Japan: Maybe I Should Leave

Jan 06, 2015

March 14, 2011 

Around four in the morning we left the manga cafe and walked the few blocks to Tsukiji, making our way to the back of the market where the tours of the tuna auction are organized. An old security guard told us that due to the earthquake, the market was not open to visitors and no tours would be held.

So instead we walked over to Sushi Dai, one of Tsukiji’s famed sushi bars. We were the first in line, the restaurant wasn’t even open yet. Sushi Dai has one item on the menu: omakase. Ten pieces of sushi, chef’s choice, plus one of your own choice at the end. Green tea and miso soup. Truly one of the best meals I’ve ever had.


They’re used to tourists, even if the old Japanese woman who manages the place finds us bothersome.

The market was quiet that morning, quieter than the morning I first visited. We explored the stalls, this time in more detail than I did three days before. My first visit was cursory. I didn’t go inside anywhere, I just snapped some photos from the outside of a few shops I found interesting and moved on. This time was different and I was glad.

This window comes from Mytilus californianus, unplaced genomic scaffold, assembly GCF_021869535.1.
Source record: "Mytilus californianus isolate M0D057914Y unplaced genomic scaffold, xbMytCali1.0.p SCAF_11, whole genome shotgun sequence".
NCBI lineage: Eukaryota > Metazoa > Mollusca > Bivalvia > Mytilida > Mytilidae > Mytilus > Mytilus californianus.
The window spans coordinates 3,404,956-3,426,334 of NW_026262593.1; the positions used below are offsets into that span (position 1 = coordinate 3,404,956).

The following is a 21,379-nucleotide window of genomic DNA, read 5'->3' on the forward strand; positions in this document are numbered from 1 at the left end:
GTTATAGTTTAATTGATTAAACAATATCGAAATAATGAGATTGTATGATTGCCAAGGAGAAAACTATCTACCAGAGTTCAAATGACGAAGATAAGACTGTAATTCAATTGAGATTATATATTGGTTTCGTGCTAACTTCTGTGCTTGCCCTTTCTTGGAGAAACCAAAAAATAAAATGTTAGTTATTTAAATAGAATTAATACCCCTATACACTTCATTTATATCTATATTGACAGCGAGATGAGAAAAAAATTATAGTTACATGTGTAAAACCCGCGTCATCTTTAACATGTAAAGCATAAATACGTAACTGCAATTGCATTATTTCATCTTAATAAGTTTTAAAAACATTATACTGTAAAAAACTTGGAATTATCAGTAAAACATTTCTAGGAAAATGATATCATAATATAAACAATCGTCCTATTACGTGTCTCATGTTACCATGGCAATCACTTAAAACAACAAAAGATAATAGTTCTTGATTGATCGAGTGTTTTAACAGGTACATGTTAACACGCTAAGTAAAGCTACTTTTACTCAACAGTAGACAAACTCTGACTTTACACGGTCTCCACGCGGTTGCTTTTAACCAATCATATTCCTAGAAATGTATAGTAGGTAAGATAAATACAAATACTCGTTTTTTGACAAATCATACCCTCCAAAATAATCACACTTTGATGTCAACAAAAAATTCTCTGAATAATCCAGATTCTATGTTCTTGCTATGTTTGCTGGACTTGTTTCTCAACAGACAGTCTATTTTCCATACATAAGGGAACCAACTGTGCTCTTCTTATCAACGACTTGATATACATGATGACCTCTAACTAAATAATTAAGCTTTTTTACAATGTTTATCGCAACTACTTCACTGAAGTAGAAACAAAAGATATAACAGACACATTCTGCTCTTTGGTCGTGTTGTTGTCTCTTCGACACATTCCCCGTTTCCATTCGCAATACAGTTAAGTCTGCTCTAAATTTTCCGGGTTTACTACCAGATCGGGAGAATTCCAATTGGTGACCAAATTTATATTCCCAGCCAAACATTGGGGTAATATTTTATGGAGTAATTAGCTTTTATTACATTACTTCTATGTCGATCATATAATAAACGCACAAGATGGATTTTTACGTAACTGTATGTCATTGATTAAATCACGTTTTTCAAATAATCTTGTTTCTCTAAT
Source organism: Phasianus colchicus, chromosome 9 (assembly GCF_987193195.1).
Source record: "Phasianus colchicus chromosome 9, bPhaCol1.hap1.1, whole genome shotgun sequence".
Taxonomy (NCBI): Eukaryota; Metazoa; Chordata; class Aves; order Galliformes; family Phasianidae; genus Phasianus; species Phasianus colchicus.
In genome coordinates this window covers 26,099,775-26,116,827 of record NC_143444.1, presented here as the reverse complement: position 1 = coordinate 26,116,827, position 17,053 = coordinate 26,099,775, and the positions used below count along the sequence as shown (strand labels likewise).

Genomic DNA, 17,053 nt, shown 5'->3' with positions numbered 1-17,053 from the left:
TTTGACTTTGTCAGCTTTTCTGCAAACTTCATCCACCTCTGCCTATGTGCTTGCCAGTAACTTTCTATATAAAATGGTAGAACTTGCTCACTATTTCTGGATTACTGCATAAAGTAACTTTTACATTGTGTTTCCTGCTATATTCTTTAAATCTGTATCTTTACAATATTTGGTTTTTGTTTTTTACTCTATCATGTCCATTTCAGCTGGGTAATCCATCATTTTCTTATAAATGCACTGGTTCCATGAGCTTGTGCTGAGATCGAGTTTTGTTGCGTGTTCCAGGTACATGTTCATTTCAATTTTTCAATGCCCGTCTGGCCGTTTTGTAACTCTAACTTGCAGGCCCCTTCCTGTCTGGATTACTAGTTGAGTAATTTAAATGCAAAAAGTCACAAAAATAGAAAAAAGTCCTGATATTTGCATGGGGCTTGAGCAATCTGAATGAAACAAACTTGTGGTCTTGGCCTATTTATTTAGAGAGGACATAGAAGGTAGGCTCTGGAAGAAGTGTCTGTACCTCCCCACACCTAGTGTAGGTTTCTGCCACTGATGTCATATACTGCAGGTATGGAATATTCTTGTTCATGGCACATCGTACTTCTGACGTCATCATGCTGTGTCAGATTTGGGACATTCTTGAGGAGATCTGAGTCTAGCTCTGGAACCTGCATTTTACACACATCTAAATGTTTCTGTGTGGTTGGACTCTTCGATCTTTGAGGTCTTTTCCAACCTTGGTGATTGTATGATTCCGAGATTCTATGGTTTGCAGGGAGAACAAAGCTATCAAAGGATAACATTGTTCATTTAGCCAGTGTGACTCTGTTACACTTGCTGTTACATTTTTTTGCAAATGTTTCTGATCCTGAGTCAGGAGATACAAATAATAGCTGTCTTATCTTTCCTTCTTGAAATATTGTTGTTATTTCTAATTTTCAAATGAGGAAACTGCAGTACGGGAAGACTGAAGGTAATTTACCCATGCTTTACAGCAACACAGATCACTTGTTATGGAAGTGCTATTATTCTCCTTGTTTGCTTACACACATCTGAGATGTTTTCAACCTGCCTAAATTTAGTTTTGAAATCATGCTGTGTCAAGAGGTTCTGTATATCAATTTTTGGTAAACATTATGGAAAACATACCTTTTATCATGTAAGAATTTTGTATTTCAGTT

As we explored, an old man walking very slowly came up to us and, looking us over, asked “USA?” I pointed to myself and said “Yes, USA.” He gave us two thumbs up, cheered out “USA” in a very timid shout and then walked away. This was him:

Old Man

Since we had been up all night, we went back to the hostel and all fell asleep. I slept until the afternoon and when I woke up I realized how foolish I was being. I needed to leave Japan. I called back home using Skype and had my dad call the airline and change my flight. I saw how big a risk Fukushima now posed. Even without the threat of nuclear disaster, 15,000 people had just died, the country was losing power all over, food was low. They didn’t need me in the way. So I went home.

My original decision to stay came from bad information and hubris, but also from the initial appearance of normality in Tokyo. As the days progressed after the earthquake, more and more details became known. TEPCO and the Japanese government at first downplayed the risk from Fukushima but by the 14th, we knew.

Continental was able to put me on a flight the next day so I still had one last night in Tokyo. Some of our group left that day as well, heading to Osaka or Kyoto. Those of us left went out for a tempura dinner and then I did the one thing I still had time for: Tokyo’s neon jungles at night. I took the metro over to Shinjuku and let myself get lost.